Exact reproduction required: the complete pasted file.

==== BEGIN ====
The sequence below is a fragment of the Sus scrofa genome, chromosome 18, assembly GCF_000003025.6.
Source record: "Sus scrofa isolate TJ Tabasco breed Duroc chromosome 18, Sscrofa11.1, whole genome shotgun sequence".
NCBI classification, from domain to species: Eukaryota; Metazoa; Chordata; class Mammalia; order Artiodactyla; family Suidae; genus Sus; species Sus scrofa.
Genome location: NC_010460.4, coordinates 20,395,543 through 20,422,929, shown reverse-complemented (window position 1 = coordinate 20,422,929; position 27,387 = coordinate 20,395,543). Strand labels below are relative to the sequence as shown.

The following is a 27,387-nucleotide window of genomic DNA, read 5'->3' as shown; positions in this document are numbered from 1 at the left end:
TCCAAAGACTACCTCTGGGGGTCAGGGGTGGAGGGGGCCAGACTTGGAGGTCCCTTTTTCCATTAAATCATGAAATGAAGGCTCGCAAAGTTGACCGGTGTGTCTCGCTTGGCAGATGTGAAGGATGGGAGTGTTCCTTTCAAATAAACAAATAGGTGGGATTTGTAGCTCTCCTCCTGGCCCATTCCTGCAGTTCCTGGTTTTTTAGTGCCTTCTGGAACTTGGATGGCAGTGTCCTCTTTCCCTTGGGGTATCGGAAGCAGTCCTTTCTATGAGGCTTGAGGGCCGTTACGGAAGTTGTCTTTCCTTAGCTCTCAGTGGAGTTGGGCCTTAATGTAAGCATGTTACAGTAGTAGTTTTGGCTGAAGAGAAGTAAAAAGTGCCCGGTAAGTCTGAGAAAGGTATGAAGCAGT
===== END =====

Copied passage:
The sequence below is a fragment of the Sus scrofa genome, chromosome 18, assembly GCF_000003025.6.
Source record: "Sus scrofa isolate TJ Tabasco breed Duroc chromosome 18, Sscrofa11.1, whole genome shotgun sequence".
NCBI classification, from domain to species: Eukaryota; Metazoa; Chordata; class Mammalia; order Artiodactyla; family Suidae; genus Sus; species Sus scrofa.
Genome location: NC_010460.4, coordinates 20,395,543 through 20,422,929, shown reverse-complemented (window position 1 = coordinate 20,422,929; position 27,387 = coordinate 20,395,543). Strand labels below are relative to the sequence as shown.

The following is a 27,387-nucleotide window of genomic DNA, read 5'->3' as shown; positions in this document are numbered from 1 at the left end:
TCCAAAGACTACCTCTGGGGGTCAGGGGTGGAGGGGGCCAGACTTGGAGGTCCCTTTTTCCATTAAATCATGAAATGAAGGCTCGCAAAGTTGACCGGTGTGTCTCGCTTGGCAGATGTGAAGGATGGGAGTGTTCCTTTCAAATAAACAAATAGGTGGGATTTGTAGCTCTCCTCCTGGCCCATTCCTGCAGTTCCTGGTTTTTTAGTGCCTTCTGGAACTTGGATGGCAGTGTCCTCTTTCCCTTGGGGTATCGGAAGCAGTCCTTTCTATGAGGCTTGAGGGCCGTTACGGAAGTTGTCTTTCCTTAGCTCTCAGTGGAGTTGGGCCTTAATGTAAGCATGTTACAGTAGTAGTTTTGGCTGAAGAGAAGTAAAAAGTGCCCGGTAAGTCTGAGAAAGGTATGAAGCAGT